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We answer all types of Neurology/Neurological questions about the brain, spinal cord, and peripheral nerves. Include your age, sex, current meds, and known diagnoses, upcoming/completed appointments, tests, or procedures. We are not physicians. We help explain medical terminology and give support.
I've visited my family physician several times within the past six months for a number of issues, and have also had a few tests. Specifically, I frequently experience bouts of nausea, dizziness, foggy headedness (e.g., difficult concentrating, mind feels blank), difficulty focusing my eyes, feelings of adrenaline in my stomach (butterflies), tinnitus and trembling. I should point out that I'm able to sleep, and when I wake up in the morning, these symptoms seem to start within about 15-20 minutes of waking up. I also get these weird feelings, usually after eating, where I feel like my muscles want to tighten up. During this time, I feel as though my speech is impacted, and I can't speak clearly.
I've had the following tests: - Blood work (Everything OK) - EKG (Everything normal) - Blood pressure (107/68) - Gastroscopy/Colonoscopy (Nothing abnormal)
After these tests, my doctor has decided that my problem is anxiety, and has referred me to a psychiatrist (I have an appointment scheduled, but it's not for another month). I asked if it could be neurological, and he said the symptoms are not consistent with a neurological condition. Should I trust my doctor's opinion, or should I seek a second opinion? Does anybody have experience with similar symptoms?
Isn't the body just so mind-boggling---it makes weird symptoms we can't always understand. Worse, because we want to understand so go to drs, who say in so many words 'It's all in your head'. Exasperating! So let's go over some things first.
Docs look for symptom patterns in physical illness. If it doesn't fit... it must be the mind. Second, some physical symptoms are non-specific-- it could fit a 100 problems. If it doesn't fall into a symptom pattern...it must be the mind. In their defense, docs only have so many tools, so it often comes down to patients figuring things out themselves.
I don't know your age, situation, personal habits, what you like to eat, your job, your worries, your stresses, etc. Some of the things I'd suggest to ask yourself are:
1. What is happening in those 15-20 minutes after waking up? Do you feel rushed? bombarded? pressured? worried? Do you have a wife/gf, or kids who make morning 'demands'? If you could change one thing about your morning routines, what would it be? 2. Does it happen every day, no matter the time you wake up? Is it always "15-20 minutes after"? If you woke up 15 minutes earlier, do you think you'd have just 5 mins before symptoms... or 35 mins before symptoms? e.g. just what is it about those 15-20 minutes that start the symptoms? 3. You said eating triggers it. You don't say What you eat. Do you have breakfast before the symptoms? Do the symptoms come if, say, you skip a meal? eat 3 hours later? eat less? eat more? Just what is this connection to food/eating? 4. You also don't say bowel habits---food/eating triggers peristalsis in every person...peristalsis triggers bowel to move downward...most people have a BM within an hour or two after eating. The vagal nerve registers pressure from stool in the rectum and reacts to straining, especially in constipation. The vagal nerve can produce symptoms like heart beat changes (to heart attack), sweating, nausea, etc. 5. For these 'foggy' symptoms and can't concentrate... When you first wake up, does your mind feel clear? Does foggy come when you begin thinking of the day? What's happening in the 30 minutes before you get foggy? Would it help to write several notes before bed, so "foggy" doesn't interfere in the morning? If it begins after waking but only after you begin thinking about "what I need to do today", what do you think "foggy" is telling you? Most times, "foggy" would "say", "Gee, I 'can't think straight'--can ya slow it down there buddy? Give me a break already?" Men and women can experience "fogs"---often, it's a matter of figuring out what your brain needs, including "extra time". 6. Adrenaline is a wonderful but powerful aspect to our bodies. As the "fight-flight" hormone, it saved our ancestors from big bad animals. It heightens senses, from eyesight, to hearing, to muscular readiness---Ancestors could run faster, hear and see better, strike harder--- but we don't live those threats today. Adrenaline mis-reads what we need. What causes your adrenaline to spike so badly? All I needed at 7am was hearing my daughter say, "Mom I need money for..." for my adrenaline to spike. But 'money worries' could also come from me just thinking about money. What-or who-is triggering your flight-fight response??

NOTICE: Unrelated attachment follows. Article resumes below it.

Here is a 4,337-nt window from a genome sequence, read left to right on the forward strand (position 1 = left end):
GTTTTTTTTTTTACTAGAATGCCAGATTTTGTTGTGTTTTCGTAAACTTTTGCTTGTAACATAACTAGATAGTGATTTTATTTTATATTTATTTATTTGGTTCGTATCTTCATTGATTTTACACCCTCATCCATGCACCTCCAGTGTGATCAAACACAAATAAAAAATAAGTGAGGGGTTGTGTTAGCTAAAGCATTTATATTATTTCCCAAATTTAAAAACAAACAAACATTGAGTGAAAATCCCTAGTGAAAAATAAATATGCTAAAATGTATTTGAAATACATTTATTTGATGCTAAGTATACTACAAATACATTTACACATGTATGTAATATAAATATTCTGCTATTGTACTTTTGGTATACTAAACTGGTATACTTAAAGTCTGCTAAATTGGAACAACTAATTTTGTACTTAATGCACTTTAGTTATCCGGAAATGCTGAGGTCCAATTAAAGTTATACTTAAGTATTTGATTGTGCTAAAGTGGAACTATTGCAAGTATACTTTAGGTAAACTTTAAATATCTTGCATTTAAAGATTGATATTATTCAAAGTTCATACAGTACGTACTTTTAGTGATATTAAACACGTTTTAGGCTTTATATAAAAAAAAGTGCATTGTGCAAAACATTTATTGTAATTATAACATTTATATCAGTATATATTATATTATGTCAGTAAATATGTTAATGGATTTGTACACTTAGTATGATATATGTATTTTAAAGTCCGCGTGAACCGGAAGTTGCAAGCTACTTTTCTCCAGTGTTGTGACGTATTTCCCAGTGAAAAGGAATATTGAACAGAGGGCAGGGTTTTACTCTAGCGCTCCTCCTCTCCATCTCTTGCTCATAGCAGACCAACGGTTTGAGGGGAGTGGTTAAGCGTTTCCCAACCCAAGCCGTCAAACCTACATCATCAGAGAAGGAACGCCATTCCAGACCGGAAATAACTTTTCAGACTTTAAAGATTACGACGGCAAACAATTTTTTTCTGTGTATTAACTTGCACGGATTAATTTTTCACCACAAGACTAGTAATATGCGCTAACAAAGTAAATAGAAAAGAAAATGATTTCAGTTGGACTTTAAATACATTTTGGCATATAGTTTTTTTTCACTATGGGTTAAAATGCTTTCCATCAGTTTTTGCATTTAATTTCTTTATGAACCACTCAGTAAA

Lastly, how do you relax? How do you get out frustration? If you could work out, walk, run, get more exercise, it would use up some of that adrenaline. Likewise, true relaxing can help calm. Before I wasted money on a psychiatrist and on the drugs---because that is all psychiatrists DO---I'd see if I could change things I do, what I eat, how I relax, how I deal with stress, how I cope with kids/spouse, etc. I'd keep some lists to track my symptoms--what improves it? what starts it? what makes it worse?
If my life changes did not help in 6 weeks, then I'd go to another doctor. But personally... I'd skip the psychiatrist. Your own doc can prescribe anti-anxiety or anti-depressant.
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